A Ugandan Youth,


Dear Muzukulu,

Re: Exploring alternatives with opportunities now and ahead.

I trust that you are safe wherever you are. I congratulate you upon surviving and reaching this far. There is a saying that survival is for the fittest; in this situation, we could not have imagined who was fit enough to survive. Keep taking care.

I am not sure what you might be feeling right now, I would like to send you vigorous energies, thoughts, and wisdom for the days ahead. I encourage you to keep brave and adhere to both the World Health Organization and the Ministry of Health Uganda guidelines.

Two months ago, I was locked down. I was afraid because ever since I was born, it was my first time to experience a lockdown. I was not prepared at all mentally, financially, and socially. I could not imagine what would happen in the next couple of days. I received all sorts of bad news. Both from friends who lost jobs, family members, my biggest support system who were stuck in their homes and new working policies that I needed to accept.  I had very bad nights because my sleeping patterns changed, from peaceful to peaceless and shorter. The energy surrounding me and attitude was so negative. My mental health thus drained.

At first it was difficult to seek support. My colleagues recommended a webinar that shared some work from home and well-being resource materials. I practiced them and took each day at a time by not rushing myself and focusing on what I liked doing. Before, I was always anxious for information about new COVID19 cases and what was happening in the world. I had to declutter from that information by reading two leadership books with a group of five women online.

It later turned out to be a learning and quite good experience. I rediscovered myself and acquired new hobbies. I learned how to bake snacks and I have baked ten cakes so far in a short time as I tried new recipes. I started running as a form of exercise. That became my new hobby, and I am learning that when I am tensed up or stressed, running or walking in nature is therapeutic for me. I had to think strategically for now and in the future. I discovered and found new career opportunities and shifted gears to business online through delivery.

On many occasions, my gadgets had issues and I had to search for technicians around who were locked down in their homes This is because my laptop was my source of income since I worked remotely and had to deliver results. With time my phone failed to function, it was a whole mess for my resources to use while home. With a group of friends, I tried to carry out charity to support fellow youth with food and sometimes participated in online advocacy programs.

Uganda’s population of youth is over 70%; the few youth I encountered had lost their jobs, and others were asked to take forced leave. The challenges to pay rent were high. I vividly remember how my female friend complained of her landlord who always hit her bedroom window early in the morning asking for rent money. She reported to the local councilor of the village who cautioned him from hitting her window.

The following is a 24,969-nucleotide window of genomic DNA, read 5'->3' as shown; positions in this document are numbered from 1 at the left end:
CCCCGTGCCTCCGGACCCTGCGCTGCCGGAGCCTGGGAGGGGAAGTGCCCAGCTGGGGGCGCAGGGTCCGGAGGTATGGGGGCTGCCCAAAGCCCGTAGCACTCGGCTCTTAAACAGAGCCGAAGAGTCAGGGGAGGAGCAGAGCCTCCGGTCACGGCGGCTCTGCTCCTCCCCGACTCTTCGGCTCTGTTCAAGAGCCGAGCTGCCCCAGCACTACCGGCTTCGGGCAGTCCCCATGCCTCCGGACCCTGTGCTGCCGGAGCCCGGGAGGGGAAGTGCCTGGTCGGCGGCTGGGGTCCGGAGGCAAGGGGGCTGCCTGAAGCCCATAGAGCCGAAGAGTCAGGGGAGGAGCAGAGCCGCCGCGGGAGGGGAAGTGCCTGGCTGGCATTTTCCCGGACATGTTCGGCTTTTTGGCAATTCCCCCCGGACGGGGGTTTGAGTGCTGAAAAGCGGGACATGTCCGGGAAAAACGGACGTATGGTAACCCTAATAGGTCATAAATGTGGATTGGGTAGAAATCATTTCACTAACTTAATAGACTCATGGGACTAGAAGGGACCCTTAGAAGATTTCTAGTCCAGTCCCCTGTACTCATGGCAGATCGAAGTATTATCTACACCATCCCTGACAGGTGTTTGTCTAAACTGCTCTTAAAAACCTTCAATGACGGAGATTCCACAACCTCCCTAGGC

So many youths spent days on empty stomachs. It was difficult to access health services from facilities that were not youth-friendly, including difficulty in accessing ART refills for people living with HIV due to poor transport means since the transport means were restricted.  The difficulty in dealing with mental health and loans was frustrating among youth.

I might not explain what you feel right now, but I believe there is a solution. I have witnessed young people on so many occasions who are not seated doing nothing. I encourage you to stay brave and speak up because it is the only way you can be helped.

Declutter from any negative and unrewarding information. You can call the 116 child helpline and explain the situation in your life for support. Contact me if you need some connection to therapy and shelter to support you. Even at midnight when I would receive scary calls by survivors seeking for help, my networks connected me to service providers and counselors who rendered support to them in all ways.

I have also seen youth who have innovatively made money during this period. They have made home masks, made use of urban planting, and agriculture. They have continued to operate in hard environments because of the strong support system around them. Unfortunately, this system might be difficult to discover now. Utilize the one you can access now and use this period to build it.

I encourage you to work with others. Much as we are social distancing, we cannot work alone. We should support where we can in our own capabilities; volunteering with health workers and reporting cases of human rights abuses such as violence which has rampantly grown in this pandemic.  Bond with beloved ones, and if you can access the radio, television, or any source of information, try to utilize this information for positive and developmental programs. Engage in discussions that nurture you into a leader with open-minded ideas. Make your mind busy and learn something new every day. Have a daily routine and stay consistent with it. Try talking to someone mature and seek support on how to be helped if you need support.

I believe in you. Do not sit and wait for opportunities. Let opportunities find you. May your attitude grow to be positive! Nothing has ever failed from trying. It takes a spark to start a fire, and with efforts, you will create change.

We are resilient and energetic.

In sisterhood.

Patricia Humura